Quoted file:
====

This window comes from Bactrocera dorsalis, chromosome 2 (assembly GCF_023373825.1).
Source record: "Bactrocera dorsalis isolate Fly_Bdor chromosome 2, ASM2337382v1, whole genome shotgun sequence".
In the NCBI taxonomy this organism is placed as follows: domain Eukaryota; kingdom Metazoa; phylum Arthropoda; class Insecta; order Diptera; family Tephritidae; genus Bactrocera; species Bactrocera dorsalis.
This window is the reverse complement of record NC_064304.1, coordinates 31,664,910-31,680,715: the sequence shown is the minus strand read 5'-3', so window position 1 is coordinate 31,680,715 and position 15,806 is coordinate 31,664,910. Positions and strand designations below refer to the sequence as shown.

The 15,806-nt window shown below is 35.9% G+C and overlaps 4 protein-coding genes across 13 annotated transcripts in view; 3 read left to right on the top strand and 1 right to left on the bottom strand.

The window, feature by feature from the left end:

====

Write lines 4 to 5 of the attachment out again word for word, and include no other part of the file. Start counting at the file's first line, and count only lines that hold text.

This window is the reverse complement of record NC_064304.1, coordinates 31,664,910-31,680,715: the sequence shown is the minus strand read 5'-3', so window position 1 is coordinate 31,680,715 and position 15,806 is coordinate 31,664,910. Positions and strand designations below refer to the sequence as shown.

The 15,806-nt window shown below is 35.9% G+C and overlaps 4 protein-coding genes across 13 annotated transcripts in view; 3 read left to right on the top strand and 1 right to left on the bottom strand.